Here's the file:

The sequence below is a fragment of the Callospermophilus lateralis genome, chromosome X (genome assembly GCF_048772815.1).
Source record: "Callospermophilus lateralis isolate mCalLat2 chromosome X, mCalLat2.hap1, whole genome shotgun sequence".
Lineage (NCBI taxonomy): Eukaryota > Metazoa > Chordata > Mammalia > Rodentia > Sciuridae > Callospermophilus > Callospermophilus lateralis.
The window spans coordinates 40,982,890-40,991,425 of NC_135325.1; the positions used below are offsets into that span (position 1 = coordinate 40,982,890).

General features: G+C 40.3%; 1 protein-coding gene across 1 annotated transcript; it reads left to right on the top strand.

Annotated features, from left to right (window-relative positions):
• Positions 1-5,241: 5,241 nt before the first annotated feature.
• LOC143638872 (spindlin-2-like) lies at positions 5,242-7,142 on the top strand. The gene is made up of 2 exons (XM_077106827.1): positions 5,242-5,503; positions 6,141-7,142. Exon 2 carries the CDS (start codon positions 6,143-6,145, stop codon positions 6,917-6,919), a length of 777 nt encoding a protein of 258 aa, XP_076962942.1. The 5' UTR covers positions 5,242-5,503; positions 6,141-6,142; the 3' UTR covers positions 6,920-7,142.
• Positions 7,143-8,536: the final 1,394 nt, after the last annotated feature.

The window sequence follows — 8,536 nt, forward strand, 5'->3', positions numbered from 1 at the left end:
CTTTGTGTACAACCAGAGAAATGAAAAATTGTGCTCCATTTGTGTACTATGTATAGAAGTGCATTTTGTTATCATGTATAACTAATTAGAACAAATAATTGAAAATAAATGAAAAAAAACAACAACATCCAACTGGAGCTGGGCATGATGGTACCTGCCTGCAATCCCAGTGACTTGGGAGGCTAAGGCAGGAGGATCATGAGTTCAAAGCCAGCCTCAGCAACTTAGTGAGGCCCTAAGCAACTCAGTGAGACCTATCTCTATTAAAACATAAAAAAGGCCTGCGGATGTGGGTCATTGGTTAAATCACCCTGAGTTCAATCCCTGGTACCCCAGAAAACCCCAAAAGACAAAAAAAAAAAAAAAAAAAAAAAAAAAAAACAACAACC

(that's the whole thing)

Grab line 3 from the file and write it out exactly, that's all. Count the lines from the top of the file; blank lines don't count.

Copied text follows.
Lineage (NCBI taxonomy): Eukaryota > Metazoa > Chordata > Mammalia > Rodentia > Sciuridae > Callospermophilus > Callospermophilus lateralis.